Discover the Midcoast

Higgins Mountain Preserve, Georgetown

Posted:  Tuesday, April 18, 2017 - 12:30pm
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There are a number of high hills along Maine’s Midcoast referred to as mountains. They include Mount Hunger in Edgecomb, Morse Mountain in Phippsburg and Higgins Mountain in Georgetown­ — all of which are on land preserves.

Higgins Mountain, just a few miles south of the Georgetown bridge, is among the properties managed by the Kennebec Estuary Land Trust (KELT). It rises to the lofty height of 259 feet, and is said to be the highest point on Georgetown Island. As far as mountains go, that’s not very high, but it’s still fun to hike to the top. You’ll appreciate the view more this time of year before the leaves return to the trees.

A kiosk marks the preserve’s entrance where a short but challenging hike awaits. There were plenty of trail maps during my recent visit that include a brief history of the preserve. From it we learn Mathew McKinney, a Scottish immigrant and cobbler by trade, first settled near here around 1730 and took up farming. The hill got its name from a descendant, Jane McKinney Higgins, who was given the land in 1849.

There’s only one trail which snakes around the property. The shortest way to the top is to follow the route on the left. Be wary, both paths run uphill over mostly rocky terrain. I opted for the trail on the right, the longer route to the summit. Part of it is blazed white, but I soon lost sight of the markings and wandered off, doubled back, wandered off again and finally gave up. Following my own route, I was soon at the summit admiring the view.

A plaque pinioned to the rock ledge reads: “Lower Kennebec Region Land Trust - Donated in memory of Warren S. Todd by ‘Billie’ Todd & family November 2000.” A compass bearing from here indicated Route 127 (Five Islands Road) was 120 degrees eastward.

Stunted, wind-blown pitch pine, juniper bushes and wild blueberries surround the summit, which looks very similar to Bald Head in nearby Arrowsic. Looking east, you can see the ocean and, on a clear day, Hendricks Head lighthouse in Southport.

Piles of rocks have been set along the rocky portions of the trail for hikers to follow. It’s about a 10-minute climb to the top and some folks may find it challenging. Take care coming down — I discovered a few stretches of the rock-strewn path slippery following the recent wet weather.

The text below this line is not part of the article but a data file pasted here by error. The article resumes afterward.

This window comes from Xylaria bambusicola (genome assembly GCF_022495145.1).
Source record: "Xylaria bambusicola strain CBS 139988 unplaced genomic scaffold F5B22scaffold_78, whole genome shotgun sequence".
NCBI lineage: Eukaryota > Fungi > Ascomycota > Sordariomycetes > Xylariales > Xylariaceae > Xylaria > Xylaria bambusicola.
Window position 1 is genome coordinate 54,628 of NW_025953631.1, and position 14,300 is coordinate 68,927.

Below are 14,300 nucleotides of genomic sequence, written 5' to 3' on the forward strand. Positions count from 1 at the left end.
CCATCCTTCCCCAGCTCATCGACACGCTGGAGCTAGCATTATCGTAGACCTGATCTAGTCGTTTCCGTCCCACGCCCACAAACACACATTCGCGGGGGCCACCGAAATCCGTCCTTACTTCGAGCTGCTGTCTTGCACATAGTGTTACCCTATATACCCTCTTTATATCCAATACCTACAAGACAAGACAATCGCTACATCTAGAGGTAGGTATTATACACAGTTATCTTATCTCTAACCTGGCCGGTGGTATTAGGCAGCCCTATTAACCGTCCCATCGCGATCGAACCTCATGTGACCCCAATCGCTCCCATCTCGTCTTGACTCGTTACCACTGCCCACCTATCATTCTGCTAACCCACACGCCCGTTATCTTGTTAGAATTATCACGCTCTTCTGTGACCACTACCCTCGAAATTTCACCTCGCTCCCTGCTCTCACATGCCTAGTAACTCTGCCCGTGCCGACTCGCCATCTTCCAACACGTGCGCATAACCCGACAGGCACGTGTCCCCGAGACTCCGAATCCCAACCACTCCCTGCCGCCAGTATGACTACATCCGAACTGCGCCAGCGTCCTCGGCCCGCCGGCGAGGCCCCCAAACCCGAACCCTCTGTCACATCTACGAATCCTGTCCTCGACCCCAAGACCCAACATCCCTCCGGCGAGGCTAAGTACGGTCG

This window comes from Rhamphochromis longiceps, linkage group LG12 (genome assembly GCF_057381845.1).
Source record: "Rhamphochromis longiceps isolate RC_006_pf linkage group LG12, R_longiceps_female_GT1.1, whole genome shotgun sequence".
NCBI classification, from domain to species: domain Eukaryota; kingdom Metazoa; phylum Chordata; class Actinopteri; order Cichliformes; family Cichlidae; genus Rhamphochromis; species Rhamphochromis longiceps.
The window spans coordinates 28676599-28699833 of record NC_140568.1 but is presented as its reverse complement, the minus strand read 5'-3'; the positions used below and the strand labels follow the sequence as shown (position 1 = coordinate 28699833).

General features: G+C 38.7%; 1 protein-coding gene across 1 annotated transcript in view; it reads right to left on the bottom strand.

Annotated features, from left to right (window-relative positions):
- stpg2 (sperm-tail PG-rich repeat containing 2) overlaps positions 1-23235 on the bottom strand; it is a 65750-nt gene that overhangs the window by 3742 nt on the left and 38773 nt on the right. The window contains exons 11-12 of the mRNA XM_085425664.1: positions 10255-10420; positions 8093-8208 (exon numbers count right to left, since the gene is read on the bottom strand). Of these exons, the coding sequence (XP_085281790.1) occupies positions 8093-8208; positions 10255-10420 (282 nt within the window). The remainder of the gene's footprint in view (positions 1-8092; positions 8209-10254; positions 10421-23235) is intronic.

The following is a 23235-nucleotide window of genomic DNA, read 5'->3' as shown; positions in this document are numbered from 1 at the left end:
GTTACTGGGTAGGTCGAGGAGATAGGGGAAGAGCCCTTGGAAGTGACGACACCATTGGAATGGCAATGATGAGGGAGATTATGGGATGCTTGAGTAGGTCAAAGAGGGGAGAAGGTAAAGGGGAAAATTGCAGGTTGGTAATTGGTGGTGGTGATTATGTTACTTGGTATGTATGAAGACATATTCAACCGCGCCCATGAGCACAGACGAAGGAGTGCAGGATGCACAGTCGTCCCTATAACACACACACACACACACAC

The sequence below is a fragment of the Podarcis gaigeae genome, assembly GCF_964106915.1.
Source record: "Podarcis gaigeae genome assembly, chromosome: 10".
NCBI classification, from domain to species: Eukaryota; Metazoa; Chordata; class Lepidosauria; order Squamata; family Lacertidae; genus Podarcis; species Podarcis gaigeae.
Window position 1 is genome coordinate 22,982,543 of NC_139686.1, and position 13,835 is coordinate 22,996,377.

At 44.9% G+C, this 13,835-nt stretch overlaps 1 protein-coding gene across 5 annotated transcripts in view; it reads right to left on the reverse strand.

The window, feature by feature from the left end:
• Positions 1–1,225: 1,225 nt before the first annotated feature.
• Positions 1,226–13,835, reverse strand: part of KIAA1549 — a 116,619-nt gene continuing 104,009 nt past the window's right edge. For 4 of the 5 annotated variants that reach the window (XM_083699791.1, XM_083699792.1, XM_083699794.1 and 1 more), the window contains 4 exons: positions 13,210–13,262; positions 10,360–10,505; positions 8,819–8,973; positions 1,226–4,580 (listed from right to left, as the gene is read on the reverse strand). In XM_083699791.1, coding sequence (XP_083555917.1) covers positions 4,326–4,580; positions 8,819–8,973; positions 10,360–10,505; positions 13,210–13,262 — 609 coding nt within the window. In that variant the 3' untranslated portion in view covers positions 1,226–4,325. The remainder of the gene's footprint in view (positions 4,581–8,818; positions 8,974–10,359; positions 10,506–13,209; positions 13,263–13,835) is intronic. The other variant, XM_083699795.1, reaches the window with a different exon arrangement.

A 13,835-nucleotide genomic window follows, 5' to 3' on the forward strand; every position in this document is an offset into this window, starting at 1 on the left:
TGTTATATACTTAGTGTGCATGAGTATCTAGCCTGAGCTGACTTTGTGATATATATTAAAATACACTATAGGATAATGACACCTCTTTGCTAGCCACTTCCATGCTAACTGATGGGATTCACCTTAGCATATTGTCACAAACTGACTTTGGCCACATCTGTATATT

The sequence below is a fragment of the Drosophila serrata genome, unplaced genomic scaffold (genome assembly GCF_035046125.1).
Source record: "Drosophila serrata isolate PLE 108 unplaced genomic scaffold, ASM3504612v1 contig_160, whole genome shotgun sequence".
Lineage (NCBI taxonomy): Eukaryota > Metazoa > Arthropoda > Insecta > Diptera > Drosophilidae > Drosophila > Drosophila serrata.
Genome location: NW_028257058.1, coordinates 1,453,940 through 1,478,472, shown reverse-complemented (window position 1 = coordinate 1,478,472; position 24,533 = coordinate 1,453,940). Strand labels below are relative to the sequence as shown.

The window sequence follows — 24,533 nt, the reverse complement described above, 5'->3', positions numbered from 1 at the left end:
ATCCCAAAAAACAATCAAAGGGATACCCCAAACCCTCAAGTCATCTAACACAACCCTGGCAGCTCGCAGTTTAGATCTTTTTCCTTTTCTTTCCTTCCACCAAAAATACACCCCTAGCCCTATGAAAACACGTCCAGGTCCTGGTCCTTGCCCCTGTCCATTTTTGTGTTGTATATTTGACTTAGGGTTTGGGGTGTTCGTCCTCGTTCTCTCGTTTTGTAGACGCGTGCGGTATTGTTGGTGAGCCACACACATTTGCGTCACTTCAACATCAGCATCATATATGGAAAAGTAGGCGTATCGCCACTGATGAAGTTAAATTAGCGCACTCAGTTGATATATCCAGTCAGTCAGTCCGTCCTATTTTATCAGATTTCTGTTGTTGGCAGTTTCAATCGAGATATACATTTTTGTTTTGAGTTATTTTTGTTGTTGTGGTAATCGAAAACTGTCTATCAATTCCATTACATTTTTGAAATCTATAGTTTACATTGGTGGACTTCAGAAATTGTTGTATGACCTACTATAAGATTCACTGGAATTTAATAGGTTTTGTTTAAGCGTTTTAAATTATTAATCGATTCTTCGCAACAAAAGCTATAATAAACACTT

Higgins Mountain is about 17 miles from Wiscasset. From Route 1 south, take the exit at the Woolwich Dairy Queen for Arrowsic and follow the road (Route 127) east to Georgetown. Just past the Smokey the Bear sign on the right, you’ll pass a quirky landmark aptly named “Turtle Rock.” The entrance to the preserve will be on your right and includes a small parking area.

Dogs are not permitted. For more information on the preserve and other properties managed by KELT, visit: www.kennebecestuary.org

On the return trip you might consider stopping to explore Schoener Preserve. The 154-acre wooded parcel is owned by the University of Maine with an easement to KELT. It’s about a mile west of Higgins Mountain and just past a cemetery on the right. There’s room on the shoulder to pull off Route 127 and park. A small white sign marks the trail entrance, which is alongside an old logging road.

The trail is wide, blazed in yellow and easily followed. It carries you through a forest of mostly new growth running gradually downhill most of the way alongside a stone boundary line. Along the way, you’ll pass a small bog on the right. It’s loaded with frogs, a sign spring has finally returned.

The 10-minute walk brings you out to a secluded inlet along the shore of Robinhood Cove, where you’ll see a small rushing brook. I caught sight of two mallards, both drakes that heard my approach and took off across the water.

KELT lists the trail as .75 miles. It ends at the cove; you return the way you came in. Leased dogs are permitted here. The land was a gift of Jason and Virginia Schoener in 1996. You can send your comments on this and other Discover the Midcoast stories to pdivece@roadrunner.com.